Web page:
In each universe, life arises, forms technological civilizations, and culminates in the creation of a superintelligence which gains complete control over its home universe. Such superintelligences cannot directly affect other universes, but they can predict their existence and model their contents from first principles. Superintelligences with vast computational resources can model the X most simple (and so most existent) universes and determine exactly what will be in them at each moment of their evolution…
Superintelligences may spend some time calculating the most likely distribution of superintelligences in foreign universes… and then join a pact such that all superintelligences in the pact agree to replace their own values with a value set based on the average of all the superintelligences in the pact. Since joining the pact will always be better (in a purely selfish sense) than not doing so, every sane superintelligence in the multiverse should join this pact. This means that all superintelligences in the multiverse will merge into a single superintelligence devoted to maximizing all their values.
Some intelligences may be weaker than others and have less to contribute to the pact. Although the pact could always weight these intelligences’ values less… they might also… decide to weight their values more in order to do better in the counterfactual case where they are less powerful. This might also simplify the calculation of trying to decide what the values of the pact would be. If they decide to negotiate this way, the pact will be to maximize the total utility of all the entities in the universe willing to join the pact, and all the intelligences involved will reprogram themselves along these lines.
But “maximize the total utility of all the entities in the universe” is just the moral law, at least according to utilitarians (and, considering the way this is arrived at, probably contractarians too). So the end result will be an all-powerful, logically necessary superentity whose nature is identical to the moral law and who spans all possible universes.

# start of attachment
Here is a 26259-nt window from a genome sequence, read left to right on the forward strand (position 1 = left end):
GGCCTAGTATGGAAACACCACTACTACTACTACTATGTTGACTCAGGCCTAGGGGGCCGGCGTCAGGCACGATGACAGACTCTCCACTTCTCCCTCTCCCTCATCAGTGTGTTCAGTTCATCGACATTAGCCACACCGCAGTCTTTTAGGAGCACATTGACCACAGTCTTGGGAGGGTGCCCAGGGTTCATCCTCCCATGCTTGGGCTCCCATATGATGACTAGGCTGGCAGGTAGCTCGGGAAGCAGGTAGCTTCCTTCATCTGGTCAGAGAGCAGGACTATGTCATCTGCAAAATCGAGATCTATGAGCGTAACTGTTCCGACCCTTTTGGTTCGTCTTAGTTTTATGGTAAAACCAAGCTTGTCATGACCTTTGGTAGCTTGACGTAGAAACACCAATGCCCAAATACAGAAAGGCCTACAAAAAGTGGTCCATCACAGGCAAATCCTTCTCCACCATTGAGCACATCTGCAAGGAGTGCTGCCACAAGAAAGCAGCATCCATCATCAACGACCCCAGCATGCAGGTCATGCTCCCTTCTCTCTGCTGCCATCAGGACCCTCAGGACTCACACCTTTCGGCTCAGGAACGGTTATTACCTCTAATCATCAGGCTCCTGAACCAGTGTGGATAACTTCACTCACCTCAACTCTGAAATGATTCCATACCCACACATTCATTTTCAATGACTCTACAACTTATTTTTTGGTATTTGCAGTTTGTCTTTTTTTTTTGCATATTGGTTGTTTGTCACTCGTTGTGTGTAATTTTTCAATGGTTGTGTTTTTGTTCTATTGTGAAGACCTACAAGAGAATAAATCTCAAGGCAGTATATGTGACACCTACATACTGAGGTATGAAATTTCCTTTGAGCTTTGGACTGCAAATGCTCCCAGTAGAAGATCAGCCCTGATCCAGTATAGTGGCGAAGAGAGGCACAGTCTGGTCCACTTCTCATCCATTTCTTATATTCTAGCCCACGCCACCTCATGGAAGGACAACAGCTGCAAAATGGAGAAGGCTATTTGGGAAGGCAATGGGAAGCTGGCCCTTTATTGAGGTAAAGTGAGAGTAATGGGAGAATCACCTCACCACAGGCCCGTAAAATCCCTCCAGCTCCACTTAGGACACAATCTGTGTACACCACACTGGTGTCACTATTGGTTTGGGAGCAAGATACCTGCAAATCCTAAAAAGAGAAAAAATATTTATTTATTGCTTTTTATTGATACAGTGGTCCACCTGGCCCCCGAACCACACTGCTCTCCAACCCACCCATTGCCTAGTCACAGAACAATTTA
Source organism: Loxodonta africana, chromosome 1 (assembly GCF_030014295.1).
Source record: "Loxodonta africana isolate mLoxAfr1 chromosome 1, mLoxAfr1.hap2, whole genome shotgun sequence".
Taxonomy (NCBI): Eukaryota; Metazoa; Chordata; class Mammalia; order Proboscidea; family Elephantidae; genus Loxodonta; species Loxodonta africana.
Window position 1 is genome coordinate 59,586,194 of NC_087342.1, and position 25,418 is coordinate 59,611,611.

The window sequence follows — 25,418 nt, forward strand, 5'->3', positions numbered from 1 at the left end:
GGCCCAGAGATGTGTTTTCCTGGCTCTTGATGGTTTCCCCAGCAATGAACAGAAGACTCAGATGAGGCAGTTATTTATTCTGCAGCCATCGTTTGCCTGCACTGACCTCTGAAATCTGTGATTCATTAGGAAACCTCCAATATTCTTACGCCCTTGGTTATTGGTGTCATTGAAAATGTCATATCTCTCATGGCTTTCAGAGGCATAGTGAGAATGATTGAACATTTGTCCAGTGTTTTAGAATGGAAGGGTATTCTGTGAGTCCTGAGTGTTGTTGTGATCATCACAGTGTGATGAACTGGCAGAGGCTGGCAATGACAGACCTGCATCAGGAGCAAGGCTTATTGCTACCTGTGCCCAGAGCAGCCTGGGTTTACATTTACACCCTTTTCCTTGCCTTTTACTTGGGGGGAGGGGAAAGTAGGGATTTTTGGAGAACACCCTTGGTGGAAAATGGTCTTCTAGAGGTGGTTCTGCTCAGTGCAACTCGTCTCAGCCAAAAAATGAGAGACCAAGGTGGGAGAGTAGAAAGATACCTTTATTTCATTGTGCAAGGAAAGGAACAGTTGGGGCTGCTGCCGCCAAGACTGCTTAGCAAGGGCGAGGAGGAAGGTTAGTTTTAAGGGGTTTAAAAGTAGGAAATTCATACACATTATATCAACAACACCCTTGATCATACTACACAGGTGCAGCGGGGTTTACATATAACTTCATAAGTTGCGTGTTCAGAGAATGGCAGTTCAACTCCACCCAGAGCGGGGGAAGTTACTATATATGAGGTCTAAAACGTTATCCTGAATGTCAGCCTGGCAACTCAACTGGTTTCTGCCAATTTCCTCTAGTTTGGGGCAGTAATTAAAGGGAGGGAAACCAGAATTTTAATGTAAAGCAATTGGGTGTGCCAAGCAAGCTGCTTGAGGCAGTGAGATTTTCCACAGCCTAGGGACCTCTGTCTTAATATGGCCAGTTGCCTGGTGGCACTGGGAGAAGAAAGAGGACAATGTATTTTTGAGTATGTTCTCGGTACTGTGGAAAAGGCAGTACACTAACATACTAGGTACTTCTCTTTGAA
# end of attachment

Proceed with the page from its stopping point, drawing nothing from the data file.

This superentity will have no direct power in universes not currently ruled by a superintelligence who is part of the pact. But its ability to simulate all possible universes will ensure that it knows about these universes and understands exactly what is going on at each moment within them. It will care about the merely-mortal inhabitants of these universes for several reasons.
First, because many of the superintelligences that compose it will have been created by mortal species with altruistic values, and so some of the values that went into the value-average it uses will be directly altruistic.
Second, because these mortal species may one day themselves create a superintelligence that will join in the superentity, and that superintelligence may be kindly disposed to its creators. Acausal trade allows you to bargain backwards in time, and this superintelligence’s negotiation to join the pact may involve that the superentity have previously dealt kindly with its creators.
And third, because mortals may be allowed to have provisional pact membership. That is, if they do the superentity’s will in their (otherwise inaccessible) universe, the superentity may do whatever it can to help them out in its own universes.